Chances are, many people across the senior care industry tuned into the Presidential debate earlier this week, eager to hear from the two candidates side-by-side on stage for the first time this year.
Monday night’s widely watched debate lingered on many attendees’ minds the next day at the LeadingAge Illinois 2016 Senior Living Conference in Lisle, Illinois. It certainly was top of mind for Argentum President and CEO James Balda, who noticed one subject in particular that was not discussed by Democratic Presidential nominee Hillary Clinton or Republican Presidential nominee Donald Trump.
“I don’t think there was a single mention of long-term care,” Balda said during his keynote address at the conference. The perceived absence of long-term care from this national stage struck a chord with him, and, in his mind, suggests a larger problem for the senior care industry as a whole.
Right now, approximately 835,200 seniors live in senior living communities, Balda explained. By 2025, that number could rise to approximately 1.1 million. On top of that, Balda said, 70% of seniors 65 years old and older require some form of long-term care.
“This is probably one of the biggest domestic policy challenges facing this country since the New Deal at least, if not ever,” Balda said. “[But] policy makers don’t seem to really want to think about it.”
The long-term care industry is facing numerous challenges, from a lack of affordable options to an impending workforce crisis and a misinformed public.
“Everybody knows we should do something sooner rather than later,” Balda said. “But everybody waits until the last minute. Policymakers are no different.”
If policymakers don’t begin to tackle long-term care issues nationwide, the senior living industry is going to have to step up to the plate. In fact, now is the perfect time for the industry to map its own course for the next 10 years, Balda said.
“If policymakers won’t do it, we as an industry are going to have to,” Balda said.
Avoiding federal regulations at all costs
All the while, senior living must strive to remain unregulated on the federal level, Balda said, claiming that over-regulation would be extremely detrimental to the industry’s residents and reputation.
“There shouldn’t be federal oversight over senior living,” he said. “You need flexibility, you need it local, you need it in the communities. And that’s why the state regulatory environment and [Argentum’s] partners are so critical.”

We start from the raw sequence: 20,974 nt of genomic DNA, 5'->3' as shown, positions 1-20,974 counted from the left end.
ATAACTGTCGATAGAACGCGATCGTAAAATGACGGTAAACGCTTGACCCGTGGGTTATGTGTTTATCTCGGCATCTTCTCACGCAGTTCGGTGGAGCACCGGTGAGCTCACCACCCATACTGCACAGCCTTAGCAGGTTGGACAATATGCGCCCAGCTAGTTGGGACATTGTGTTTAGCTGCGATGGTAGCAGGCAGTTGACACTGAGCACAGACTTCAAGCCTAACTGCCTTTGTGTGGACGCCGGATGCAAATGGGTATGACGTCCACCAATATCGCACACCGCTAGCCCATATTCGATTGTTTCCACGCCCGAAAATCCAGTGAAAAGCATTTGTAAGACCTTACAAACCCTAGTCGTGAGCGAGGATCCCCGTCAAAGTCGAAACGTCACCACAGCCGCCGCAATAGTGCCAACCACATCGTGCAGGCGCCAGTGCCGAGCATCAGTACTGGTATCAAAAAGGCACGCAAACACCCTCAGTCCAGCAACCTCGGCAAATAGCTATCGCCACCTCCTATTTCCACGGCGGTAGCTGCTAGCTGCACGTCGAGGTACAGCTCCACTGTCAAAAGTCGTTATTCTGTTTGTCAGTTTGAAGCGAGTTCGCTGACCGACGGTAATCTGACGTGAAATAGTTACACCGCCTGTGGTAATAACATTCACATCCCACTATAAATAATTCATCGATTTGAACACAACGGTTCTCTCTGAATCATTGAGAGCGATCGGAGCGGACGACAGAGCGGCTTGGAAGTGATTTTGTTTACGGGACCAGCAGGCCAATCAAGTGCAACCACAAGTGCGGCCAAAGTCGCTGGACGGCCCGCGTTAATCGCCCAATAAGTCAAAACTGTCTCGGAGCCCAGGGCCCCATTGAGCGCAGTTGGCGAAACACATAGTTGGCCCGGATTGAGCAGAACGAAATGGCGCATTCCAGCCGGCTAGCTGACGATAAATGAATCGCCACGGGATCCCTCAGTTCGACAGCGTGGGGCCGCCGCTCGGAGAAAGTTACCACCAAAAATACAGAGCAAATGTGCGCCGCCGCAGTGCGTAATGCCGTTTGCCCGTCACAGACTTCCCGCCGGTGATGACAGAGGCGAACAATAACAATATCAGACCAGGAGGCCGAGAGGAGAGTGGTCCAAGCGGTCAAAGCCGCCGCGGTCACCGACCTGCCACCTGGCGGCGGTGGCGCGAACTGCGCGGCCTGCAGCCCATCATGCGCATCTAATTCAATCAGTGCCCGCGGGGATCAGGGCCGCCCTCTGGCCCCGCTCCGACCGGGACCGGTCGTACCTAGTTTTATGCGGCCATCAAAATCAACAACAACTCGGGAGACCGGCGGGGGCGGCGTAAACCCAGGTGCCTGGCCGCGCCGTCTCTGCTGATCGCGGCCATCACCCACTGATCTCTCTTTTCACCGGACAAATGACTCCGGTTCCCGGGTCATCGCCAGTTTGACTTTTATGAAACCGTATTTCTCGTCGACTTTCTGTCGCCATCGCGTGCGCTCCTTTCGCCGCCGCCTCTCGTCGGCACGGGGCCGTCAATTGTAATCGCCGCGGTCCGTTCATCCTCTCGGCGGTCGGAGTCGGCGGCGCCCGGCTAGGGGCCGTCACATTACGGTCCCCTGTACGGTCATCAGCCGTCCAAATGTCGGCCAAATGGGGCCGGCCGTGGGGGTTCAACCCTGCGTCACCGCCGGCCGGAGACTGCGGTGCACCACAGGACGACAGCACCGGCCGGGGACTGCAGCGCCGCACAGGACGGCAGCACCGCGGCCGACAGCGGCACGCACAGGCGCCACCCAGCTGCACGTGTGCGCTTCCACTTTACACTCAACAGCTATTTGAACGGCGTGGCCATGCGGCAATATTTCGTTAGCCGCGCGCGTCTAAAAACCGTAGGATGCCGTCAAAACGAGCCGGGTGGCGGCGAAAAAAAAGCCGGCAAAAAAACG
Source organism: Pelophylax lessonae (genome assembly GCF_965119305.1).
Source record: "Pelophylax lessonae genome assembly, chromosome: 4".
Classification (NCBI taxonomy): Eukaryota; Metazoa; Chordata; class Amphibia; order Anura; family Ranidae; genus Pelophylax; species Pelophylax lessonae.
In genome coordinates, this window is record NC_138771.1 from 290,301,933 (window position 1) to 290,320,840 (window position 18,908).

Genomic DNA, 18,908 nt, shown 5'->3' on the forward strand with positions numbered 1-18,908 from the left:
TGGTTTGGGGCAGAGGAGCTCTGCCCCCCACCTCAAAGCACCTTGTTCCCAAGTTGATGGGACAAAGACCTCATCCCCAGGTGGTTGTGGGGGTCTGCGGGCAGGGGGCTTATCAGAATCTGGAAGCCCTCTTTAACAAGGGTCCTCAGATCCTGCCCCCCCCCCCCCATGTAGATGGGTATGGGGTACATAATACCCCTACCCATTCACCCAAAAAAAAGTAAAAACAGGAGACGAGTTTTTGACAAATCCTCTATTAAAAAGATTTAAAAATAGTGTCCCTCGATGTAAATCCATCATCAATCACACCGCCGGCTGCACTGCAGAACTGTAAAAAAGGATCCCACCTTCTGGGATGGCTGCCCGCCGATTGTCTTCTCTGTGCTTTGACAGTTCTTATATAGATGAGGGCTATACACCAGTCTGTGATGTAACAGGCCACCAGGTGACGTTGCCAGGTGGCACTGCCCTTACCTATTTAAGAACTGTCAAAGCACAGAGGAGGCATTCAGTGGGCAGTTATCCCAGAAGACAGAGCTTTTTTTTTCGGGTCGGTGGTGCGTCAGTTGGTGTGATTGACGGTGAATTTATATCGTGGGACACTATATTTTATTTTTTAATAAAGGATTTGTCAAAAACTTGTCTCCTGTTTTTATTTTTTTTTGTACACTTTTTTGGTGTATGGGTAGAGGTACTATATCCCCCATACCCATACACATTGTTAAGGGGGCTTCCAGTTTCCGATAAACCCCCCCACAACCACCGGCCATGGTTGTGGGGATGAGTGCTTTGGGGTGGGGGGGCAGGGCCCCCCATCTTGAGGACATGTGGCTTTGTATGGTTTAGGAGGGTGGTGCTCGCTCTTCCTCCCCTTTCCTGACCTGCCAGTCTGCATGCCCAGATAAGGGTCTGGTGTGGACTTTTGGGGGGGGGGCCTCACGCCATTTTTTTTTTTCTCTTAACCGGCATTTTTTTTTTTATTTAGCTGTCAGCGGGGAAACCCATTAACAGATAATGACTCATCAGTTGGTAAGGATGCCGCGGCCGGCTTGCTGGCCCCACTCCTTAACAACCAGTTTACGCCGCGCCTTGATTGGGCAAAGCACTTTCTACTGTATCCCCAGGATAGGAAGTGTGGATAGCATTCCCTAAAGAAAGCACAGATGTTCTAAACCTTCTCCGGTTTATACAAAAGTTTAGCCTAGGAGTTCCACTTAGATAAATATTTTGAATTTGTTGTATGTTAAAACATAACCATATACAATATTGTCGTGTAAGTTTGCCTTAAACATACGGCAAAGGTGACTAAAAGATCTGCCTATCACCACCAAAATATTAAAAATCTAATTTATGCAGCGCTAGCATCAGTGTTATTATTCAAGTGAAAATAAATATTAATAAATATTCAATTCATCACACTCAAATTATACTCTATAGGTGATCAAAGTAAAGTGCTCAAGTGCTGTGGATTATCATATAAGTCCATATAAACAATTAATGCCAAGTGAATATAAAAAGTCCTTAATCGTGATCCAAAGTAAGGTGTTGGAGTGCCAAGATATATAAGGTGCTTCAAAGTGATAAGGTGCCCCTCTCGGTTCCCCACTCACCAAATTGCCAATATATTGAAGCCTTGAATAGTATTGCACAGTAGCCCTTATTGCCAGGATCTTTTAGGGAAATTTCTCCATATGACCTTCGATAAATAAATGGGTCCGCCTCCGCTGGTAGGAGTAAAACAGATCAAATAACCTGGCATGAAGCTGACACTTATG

Still, there are “countless” agencies at the federal level that touch senior living every day, as well as the lives of senior living residents, Balda said. Balda is frank about bringing an outsider perspective to senior living, saying he “didn’t know what senior living was 18 months ago,” when he joined Argentum after working in the restaurant industry for years. But even in his short time leading the provider association, he has come to see federal overregulation as a looming threat.
“There is sort of this opportunity for a perfect storm, where the [feds] could look at oversight of senior living,” Balda said. To prevent that from happening, senior living should keep an eye on the media, looking out especially for news stories that shed a negative light on the industry.
“Accidents will happen, falls will happen—but it’s stories of bad actors in the industry that really put the rest of the industry at risk [for increased federal oversight],” Balda said. “What worries me, particularly with social media, is that something like that will occur in one of your districts and there will be talk of federal oversight for senior living.”
One group at the federal level that could possibly intervene in senior living is the Consumer Financial Protection Bureau, Balda said. At the moment, the group is actively taking a look at seniors’ issues, but those that are more on the financial side of the equation.
“What worries me is there’s an opportunity for them to come in senior living,” Balda explained, citing disclosure statements and arbitration. “It could be that we’re on their radar in the future, [and that’s] more of a risk than an opportunity.”
Residents move into senior living because they want choice, dignity and some independence, Balda said. An over-regulated industry will turn senior living into an institutional setting, which is exactly what seniors don’t want.
“If there’s anything that would negatively impact the lives of your residents, I think that’s it: the institutionalizing of senior living,” Balda told conference attendees. “We need to make sure that we keep all of the arguments for federal oversight off the table.”
Written by Mary Kate Nelson